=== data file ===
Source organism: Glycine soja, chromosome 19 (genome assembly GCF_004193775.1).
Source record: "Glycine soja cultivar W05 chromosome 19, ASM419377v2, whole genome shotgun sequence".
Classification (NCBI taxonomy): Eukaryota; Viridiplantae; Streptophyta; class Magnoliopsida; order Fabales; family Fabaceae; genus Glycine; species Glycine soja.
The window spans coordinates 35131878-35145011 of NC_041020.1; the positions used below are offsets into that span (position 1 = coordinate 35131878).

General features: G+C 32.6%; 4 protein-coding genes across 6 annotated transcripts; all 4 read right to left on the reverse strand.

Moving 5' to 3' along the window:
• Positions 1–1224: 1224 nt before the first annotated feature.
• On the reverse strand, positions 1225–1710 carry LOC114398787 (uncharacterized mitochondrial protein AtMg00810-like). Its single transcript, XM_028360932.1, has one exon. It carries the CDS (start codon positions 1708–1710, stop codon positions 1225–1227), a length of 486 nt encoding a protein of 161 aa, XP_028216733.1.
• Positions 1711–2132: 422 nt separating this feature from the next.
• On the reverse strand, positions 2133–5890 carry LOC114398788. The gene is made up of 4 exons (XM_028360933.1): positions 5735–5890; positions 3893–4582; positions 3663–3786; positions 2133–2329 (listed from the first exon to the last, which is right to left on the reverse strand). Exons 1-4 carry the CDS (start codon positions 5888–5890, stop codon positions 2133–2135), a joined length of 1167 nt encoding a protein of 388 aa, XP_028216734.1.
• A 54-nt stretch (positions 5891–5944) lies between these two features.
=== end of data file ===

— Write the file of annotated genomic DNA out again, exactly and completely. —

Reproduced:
Source organism: Glycine soja, chromosome 19 (genome assembly GCF_004193775.1).
Source record: "Glycine soja cultivar W05 chromosome 19, ASM419377v2, whole genome shotgun sequence".
Classification (NCBI taxonomy): Eukaryota; Viridiplantae; Streptophyta; class Magnoliopsida; order Fabales; family Fabaceae; genus Glycine; species Glycine soja.
The window spans coordinates 35131878-35145011 of NC_041020.1; the positions used below are offsets into that span (position 1 = coordinate 35131878).

General features: G+C 32.6%; 4 protein-coding genes across 6 annotated transcripts; all 4 read right to left on the reverse strand.

Moving 5' to 3' along the window:
• Positions 1–1224: 1224 nt before the first annotated feature.
• On the reverse strand, positions 1225–1710 carry LOC114398787 (uncharacterized mitochondrial protein AtMg00810-like). Its single transcript, XM_028360932.1, has one exon. It carries the CDS (start codon positions 1708–1710, stop codon positions 1225–1227), a length of 486 nt encoding a protein of 161 aa, XP_028216733.1.
• Positions 1711–2132: 422 nt separating this feature from the next.
• On the reverse strand, positions 2133–5890 carry LOC114398788. The gene is made up of 4 exons (XM_028360933.1): positions 5735–5890; positions 3893–4582; positions 3663–3786; positions 2133–2329 (listed from the first exon to the last, which is right to left on the reverse strand). Exons 1-4 carry the CDS (start codon positions 5888–5890, stop codon positions 2133–2135), a joined length of 1167 nt encoding a protein of 388 aa, XP_028216734.1.
• A 54-nt stretch (positions 5891–5944) lies between these two features.